As robust as the community is online, during the festival, the fandom hits a fever pitch. “Millennials are the most active in terms of talking about it and getting the word out about it,” Reid says he's noticed. “I think the younger TCMers are a lot more passionate and vocal in a way the older ones aren’t.” He's also noticed that many fans come to the festival in groups. McGillicuddy says that sometimes this trend skews multigenerational, meaning younger people attend with parents or grandparents. But the group you travel with may not be the one you end up hanging out with. “Last year, I met people I never met before and now I spend more time talking with them than anyone else I went with last year,” Reid said.
And the reason classic-movie fans are so eager to talk about the TCM fest? The fan stories are stuff movie-nerd dreams are made of. “I got to see Jane Powell during a Q&A for my favorite movie, Seven Brides for Seven Brothers," says 28-year-old Oriana Nudo. And Lopez recalls frustratedly waiting for the only handicap bathroom at the Chinese Theatre to open up — when Mel Brooks emerged, she laughed it off. “I shared a bathroom with Mel Brooks!” Fiore fondly remembers listening to a scandalous story about Jack Nicholson (in his birthday suit) from Shirley MacLaine. Pickens recommends catching 101-year-old Norman Lloyd at any TCM event because “he’s such a jewel.”
The inclusion of movies made after the Golden Age of Hollywood or those already in heavy rotation is a point of contention for some. “I don’t love it,” says Nudo. “Living in L.A., I have a lot of opportunities to see a lot of movies. It’s a Wonderful Life is playing this year, and although I usually love it, I’ve seen it on the big screen maybe 15 times.” Nudo said she thinks the festival has increased the number of newer films over the years; Fowler agrees. “There were a lot more modern movies from the ’50s and ’70s, even the ’80s and ’90s,” she observes. “I think they thought they needed to do that for their audience. No, these people my age want to see movies from the ’30s and ’40s.”
But the Hollywood legends, footprint ceremony — this year's with Francis Ford Coppola — and like-minded conversations come at a price, one that's perhaps too steep for a lot of millennials fresh out of college. Weekend passes range from $299 to $1,649 (although individual screenings are just $20 a pop).
“In 2012, I was just right out of college and wasn’t able to save enough money to go,” says Pickens. “When [fans] finally have a job or they’re able to get the time off, they go, but I know plenty of people on Twitter who have wanted to go for years, but things haven’t worked out."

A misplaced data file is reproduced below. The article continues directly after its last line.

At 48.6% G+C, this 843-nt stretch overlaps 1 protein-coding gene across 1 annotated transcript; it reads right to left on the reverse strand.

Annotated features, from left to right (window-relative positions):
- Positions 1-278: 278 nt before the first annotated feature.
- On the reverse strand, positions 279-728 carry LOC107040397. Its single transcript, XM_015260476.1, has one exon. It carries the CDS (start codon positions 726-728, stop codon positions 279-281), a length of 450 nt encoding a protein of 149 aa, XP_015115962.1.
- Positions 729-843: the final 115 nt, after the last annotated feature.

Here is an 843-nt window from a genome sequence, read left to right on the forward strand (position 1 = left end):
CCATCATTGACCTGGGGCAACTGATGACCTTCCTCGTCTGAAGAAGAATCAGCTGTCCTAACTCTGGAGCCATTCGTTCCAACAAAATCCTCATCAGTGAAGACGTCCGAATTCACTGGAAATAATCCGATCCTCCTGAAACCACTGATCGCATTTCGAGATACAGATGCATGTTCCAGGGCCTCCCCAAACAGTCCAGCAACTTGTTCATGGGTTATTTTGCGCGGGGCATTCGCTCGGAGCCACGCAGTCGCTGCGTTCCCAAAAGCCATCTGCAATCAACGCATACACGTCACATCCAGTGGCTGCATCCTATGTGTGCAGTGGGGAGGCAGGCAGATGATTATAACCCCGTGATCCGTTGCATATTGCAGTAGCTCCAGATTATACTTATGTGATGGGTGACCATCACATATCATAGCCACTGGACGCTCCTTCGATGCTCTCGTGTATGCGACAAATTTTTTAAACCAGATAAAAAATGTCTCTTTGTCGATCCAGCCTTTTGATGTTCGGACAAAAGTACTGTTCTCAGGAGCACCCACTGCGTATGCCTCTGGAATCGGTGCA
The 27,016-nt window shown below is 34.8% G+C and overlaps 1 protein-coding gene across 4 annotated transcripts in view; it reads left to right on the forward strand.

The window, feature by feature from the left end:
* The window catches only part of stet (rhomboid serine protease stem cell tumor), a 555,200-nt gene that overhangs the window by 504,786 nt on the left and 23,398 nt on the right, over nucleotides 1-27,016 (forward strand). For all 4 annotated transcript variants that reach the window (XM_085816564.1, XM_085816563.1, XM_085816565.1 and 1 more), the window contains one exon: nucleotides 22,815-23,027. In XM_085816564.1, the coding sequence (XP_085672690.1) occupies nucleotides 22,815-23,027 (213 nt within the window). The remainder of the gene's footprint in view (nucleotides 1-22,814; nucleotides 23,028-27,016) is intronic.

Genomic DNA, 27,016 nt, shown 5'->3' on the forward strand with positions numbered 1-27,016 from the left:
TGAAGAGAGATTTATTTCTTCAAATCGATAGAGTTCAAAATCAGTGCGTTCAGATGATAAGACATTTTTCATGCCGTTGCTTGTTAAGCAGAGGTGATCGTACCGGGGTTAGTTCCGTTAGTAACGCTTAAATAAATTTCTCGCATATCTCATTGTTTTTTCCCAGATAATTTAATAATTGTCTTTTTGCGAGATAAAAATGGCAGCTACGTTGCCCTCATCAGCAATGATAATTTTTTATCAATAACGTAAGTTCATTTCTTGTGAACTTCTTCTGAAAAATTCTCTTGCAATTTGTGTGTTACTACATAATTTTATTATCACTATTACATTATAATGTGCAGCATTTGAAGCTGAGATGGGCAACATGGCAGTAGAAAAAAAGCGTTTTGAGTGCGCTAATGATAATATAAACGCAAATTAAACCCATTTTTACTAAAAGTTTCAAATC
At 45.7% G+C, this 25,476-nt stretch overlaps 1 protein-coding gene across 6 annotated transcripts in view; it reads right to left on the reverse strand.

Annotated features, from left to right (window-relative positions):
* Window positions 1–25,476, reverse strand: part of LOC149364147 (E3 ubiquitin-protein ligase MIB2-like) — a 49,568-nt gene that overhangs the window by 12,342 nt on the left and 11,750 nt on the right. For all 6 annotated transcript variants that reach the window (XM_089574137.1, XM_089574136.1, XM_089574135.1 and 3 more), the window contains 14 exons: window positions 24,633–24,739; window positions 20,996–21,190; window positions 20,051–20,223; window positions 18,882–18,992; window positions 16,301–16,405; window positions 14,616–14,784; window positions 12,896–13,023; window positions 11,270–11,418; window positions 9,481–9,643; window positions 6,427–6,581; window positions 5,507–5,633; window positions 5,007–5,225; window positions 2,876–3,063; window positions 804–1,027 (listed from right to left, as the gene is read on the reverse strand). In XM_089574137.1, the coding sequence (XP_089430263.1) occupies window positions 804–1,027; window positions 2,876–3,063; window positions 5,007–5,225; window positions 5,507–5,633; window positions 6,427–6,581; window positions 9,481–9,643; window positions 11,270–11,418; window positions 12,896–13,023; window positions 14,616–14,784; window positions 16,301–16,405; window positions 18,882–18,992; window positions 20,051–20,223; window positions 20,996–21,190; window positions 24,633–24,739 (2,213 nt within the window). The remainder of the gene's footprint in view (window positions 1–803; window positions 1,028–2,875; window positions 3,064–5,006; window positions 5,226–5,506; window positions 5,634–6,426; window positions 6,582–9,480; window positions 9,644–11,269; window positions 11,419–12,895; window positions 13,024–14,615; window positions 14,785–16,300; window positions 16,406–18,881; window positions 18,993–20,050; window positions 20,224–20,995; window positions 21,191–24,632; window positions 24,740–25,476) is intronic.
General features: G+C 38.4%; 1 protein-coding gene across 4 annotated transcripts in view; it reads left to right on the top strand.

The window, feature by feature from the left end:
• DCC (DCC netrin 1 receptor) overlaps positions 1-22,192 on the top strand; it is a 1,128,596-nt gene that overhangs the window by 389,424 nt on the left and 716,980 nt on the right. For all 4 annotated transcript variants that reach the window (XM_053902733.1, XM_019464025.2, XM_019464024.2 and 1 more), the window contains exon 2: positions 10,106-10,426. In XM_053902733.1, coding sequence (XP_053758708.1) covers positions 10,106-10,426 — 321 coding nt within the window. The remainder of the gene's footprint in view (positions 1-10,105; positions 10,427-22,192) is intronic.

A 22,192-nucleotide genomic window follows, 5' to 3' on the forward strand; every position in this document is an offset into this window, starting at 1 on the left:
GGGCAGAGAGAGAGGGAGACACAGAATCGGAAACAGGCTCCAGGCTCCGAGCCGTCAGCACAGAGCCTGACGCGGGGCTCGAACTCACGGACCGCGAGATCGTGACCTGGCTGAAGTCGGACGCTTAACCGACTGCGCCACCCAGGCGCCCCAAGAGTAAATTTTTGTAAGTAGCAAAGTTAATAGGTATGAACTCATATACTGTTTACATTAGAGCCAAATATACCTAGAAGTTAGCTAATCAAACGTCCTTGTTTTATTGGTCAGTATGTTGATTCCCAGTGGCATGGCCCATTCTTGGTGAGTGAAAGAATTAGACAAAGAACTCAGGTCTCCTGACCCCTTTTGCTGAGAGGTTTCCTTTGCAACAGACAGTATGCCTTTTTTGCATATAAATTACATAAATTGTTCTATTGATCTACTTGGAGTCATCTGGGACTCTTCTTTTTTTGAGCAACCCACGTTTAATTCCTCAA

But when they can make it, almost no fan seems disappointed. “It’s a very accommodating atmosphere, and for me traveling with a wheelchair, I always feel safe. It’s very welcoming,” says Lopez.
“It’s very supportive," Reid concurs. "When I moved to Tokyo about two years ago, I was very lonely. But being able to connect with people through blogs and Twitter pushed me to go [to the festival] last year. It helped a lot. It’s why I’m coming back!”
McGillicuddy emphasizes the importance of keeping the fest open to all ages. “[The younger people] bring a different perspective than, say, an audience who might have seen these movies when they first came out in theaters,” she said. “The first year of the festival, we sent out a survey and asked what was your experience, what did you enjoy. To our surprise, many people came back to us with ‘We really enjoyed standing in line.’ That was because of the time they spent between films with people they'd never met but have this in common with; they really enjoyed talking with people who love film as much as they do.”
Fiore believes the movies of yesteryear resonate more with millennials than many people realize. “I think my generation responds to the subversive sides of old Hollywood, especially pre-Code films and film noir. TCM’s programming debunks a number of myths about classic movies,” she says, citing the network’s recent series on women filmmakers and movies banned by the League of Decency. “Studio-era films were often thrilling, shocking and, in some ways, ahead of where Hollywood is now.”
The TCM Classic Film Festival, various locations, Hollywood; Thu.-Sun., April 28-May 1; filmfestival.tcm.com.